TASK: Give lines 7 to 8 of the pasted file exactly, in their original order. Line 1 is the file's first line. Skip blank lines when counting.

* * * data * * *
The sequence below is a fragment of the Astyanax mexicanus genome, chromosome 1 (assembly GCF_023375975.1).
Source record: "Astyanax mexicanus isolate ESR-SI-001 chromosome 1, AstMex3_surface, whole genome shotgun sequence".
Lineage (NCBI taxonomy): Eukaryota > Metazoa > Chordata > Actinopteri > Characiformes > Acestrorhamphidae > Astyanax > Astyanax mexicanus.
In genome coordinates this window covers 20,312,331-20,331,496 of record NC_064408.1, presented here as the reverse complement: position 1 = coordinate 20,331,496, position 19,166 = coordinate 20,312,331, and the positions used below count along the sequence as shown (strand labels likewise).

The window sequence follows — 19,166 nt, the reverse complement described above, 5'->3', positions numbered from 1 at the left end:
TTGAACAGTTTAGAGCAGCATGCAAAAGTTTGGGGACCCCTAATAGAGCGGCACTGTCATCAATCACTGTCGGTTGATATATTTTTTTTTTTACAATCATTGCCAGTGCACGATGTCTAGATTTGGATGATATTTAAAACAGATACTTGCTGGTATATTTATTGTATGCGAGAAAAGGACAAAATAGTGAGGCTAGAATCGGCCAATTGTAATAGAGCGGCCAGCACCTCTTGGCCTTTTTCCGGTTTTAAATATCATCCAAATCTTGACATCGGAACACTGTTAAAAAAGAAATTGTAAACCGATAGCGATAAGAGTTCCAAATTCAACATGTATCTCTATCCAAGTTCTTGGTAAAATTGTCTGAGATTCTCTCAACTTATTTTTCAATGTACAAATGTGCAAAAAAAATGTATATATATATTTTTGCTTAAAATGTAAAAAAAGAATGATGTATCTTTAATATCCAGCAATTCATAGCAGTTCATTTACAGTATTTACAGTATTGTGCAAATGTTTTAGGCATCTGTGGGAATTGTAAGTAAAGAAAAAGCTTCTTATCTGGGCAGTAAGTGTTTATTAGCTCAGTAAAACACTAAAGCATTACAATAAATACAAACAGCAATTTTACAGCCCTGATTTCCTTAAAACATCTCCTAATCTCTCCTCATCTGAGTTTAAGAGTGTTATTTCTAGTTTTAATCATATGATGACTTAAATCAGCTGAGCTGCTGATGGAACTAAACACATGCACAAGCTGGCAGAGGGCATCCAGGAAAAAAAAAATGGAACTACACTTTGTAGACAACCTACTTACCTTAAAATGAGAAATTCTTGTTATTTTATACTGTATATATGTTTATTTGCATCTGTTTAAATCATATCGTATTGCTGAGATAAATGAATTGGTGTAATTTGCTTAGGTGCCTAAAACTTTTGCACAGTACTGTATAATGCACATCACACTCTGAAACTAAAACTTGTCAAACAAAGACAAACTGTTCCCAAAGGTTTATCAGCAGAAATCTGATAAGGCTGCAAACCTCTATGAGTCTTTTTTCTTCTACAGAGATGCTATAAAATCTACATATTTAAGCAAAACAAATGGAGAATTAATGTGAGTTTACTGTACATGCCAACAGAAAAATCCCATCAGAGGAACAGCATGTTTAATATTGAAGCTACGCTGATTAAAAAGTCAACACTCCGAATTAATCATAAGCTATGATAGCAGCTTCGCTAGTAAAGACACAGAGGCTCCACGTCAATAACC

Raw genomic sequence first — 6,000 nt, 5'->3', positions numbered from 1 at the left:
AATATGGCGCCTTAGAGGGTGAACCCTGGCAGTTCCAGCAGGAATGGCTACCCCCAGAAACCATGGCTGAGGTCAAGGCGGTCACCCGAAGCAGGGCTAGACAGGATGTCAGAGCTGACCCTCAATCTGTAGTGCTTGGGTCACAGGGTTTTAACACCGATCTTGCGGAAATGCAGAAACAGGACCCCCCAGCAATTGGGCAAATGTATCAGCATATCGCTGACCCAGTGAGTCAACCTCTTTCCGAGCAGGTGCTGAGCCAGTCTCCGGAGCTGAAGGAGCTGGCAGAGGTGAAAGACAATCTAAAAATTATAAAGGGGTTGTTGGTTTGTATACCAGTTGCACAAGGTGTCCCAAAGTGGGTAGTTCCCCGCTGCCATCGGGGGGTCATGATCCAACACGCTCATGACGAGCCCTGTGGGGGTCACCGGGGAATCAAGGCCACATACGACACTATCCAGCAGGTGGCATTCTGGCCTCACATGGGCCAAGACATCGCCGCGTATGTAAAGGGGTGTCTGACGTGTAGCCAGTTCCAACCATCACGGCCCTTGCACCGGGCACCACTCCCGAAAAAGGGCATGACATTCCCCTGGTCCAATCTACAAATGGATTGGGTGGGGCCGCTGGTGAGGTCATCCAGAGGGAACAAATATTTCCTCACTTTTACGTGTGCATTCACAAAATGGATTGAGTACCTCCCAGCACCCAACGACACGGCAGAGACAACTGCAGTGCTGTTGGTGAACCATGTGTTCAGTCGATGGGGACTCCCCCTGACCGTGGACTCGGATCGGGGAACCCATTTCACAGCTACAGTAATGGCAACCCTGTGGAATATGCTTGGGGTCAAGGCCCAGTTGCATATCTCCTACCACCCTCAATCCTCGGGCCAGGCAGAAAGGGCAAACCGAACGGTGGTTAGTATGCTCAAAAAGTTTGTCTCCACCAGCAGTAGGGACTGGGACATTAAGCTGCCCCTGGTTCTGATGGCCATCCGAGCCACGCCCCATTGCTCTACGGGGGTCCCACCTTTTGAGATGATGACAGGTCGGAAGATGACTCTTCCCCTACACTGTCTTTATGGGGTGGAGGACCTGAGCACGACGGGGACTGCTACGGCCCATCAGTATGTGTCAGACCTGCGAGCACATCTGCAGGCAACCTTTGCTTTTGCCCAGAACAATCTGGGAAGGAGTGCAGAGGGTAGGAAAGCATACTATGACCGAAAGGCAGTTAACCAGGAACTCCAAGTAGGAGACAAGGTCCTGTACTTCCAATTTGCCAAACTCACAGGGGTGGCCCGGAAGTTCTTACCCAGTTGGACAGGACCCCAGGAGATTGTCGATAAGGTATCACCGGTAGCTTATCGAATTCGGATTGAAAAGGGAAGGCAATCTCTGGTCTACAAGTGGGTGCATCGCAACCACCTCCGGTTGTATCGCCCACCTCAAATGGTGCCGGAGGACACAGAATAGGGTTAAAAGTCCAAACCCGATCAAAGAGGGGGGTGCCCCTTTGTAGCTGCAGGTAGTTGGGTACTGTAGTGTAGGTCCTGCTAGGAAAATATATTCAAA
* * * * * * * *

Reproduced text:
Raw genomic sequence first — 6,000 nt, 5'->3', positions numbered from 1 at the left:
AATATGGCGCCTTAGAGGGTGAACCCTGGCAGTTCCAGCAGGAATGGCTACCCCCAGAAACCATGGCTGAGGTCAAGGCGGTCACCCGAAGCAGGGCTAGACAGGATGTCAGAGCTGACCCTCAATCTGTAGTGCTTGGGTCACAGGGTTTTAACACCGATCTTGCGGAAATGCAGAAACAGGACCCCCCAGCAATTGGGCAAATGTATCAGCATATCGCTGACCCAGTGAGTCAACCTCTTTCCGAGCAGGTGCTGAGCCAGTCTCCGGAGCTGAAGGAGCTGGCAGAGGTGAAAGACAATCTAAAAATTATAAAGGGGTTGTTGGTTTGTATACCAGTTGCACAAGGTGTCCCAAAGTGGGTAGTTCCCCGCTGCCATCGGGGGGTCATGATCCAACACGCTCATGACGAGCCCTGTGGGGGTCACCGGGGAATCAAGGCCACATACGACACTATCCAGCAGGTGGCATTCTGGCCTCACATGGGCCAAGACATCGCCGCGTATGTAAAGGGGTGTCTGACGTGTAGCCAGTTCCAACCATCACGGCCCTTGCACCGGGCACCACTCCCGAAAAAGGGCATGACATTCCCCTGGTCCAATCTACAAATGGATTGGGTGGGGCCGCTGGTGAGGTCATCCAGAGGGAACAAATATTTCCTCACTTTTACGTGTGCATTCACAAAATGGATTGAGTACCTCCCAGCACCCAACGACACGGCAGAGACAACTGCAGTGCTGTTGGTGAACCATGTGTTCAGTCGATGGGGACTCCCCCTGACCGTGGACTCGGATCGGGGAACCCATTTCACAGCTACAGTAATGGCAACCCTGTGGAATATGCTTGGGGTCAAGGCCCAGTTGCATATCTCCTACCACCCTCAATCCTCGGGCCAGGCAGAAAGGGCAAACCGAACGGTGGTTAGTATGCTCAAAAAGTTTGTCTCCACCAGCAGTAGGGACTGGGACATTAAGCTGCCCCTGGTTCTGATGGCCATCCGAGCCACGCCCCATTGCTCTACGGGGGTCCCACCTTTTGAGATGATGACAGGTCGGAAGATGACTCTTCCCCTACACTGTCTTTATGGGGTGGAGGACCTGAGCACGACGGGGACTGCTACGGCCCATCAGTATGTGTCAGACCTGCGAGCACATCTGCAGGCAACCTTTGCTTTTGCCCAGAACAATCTGGGAAGGAGTGCAGAGGGTAGGAAAGCATACTATGACCGAAAGGCAGTTAACCAGGAACTCCAAGTAGGAGACAAGGTCCTGTACTTCCAATTTGCCAAACTCACAGGGGTGGCCCGGAAGTTCTTACCCAGTTGGACAGGACCCCAGGAGATTGTCGATAAGGTATCACCGGTAGCTTATCGAATTCGGATTGAAAAGGGAAGGCAATCTCTGGTCTACAAGTGGGTGCATCGCAACCACCTCCGGTTGTATCGCCCACCTCAAATGGTGCCGGAGGACACAGAATAGGGTTAAAAGTCCAAACCCGATCAAAGAGGGGGGTGCCCCTTTGTAGCTGCAGGTAGTTGGGTACTGTAGTGTAGGTCCTGCTAGGAAAATATATTCAAA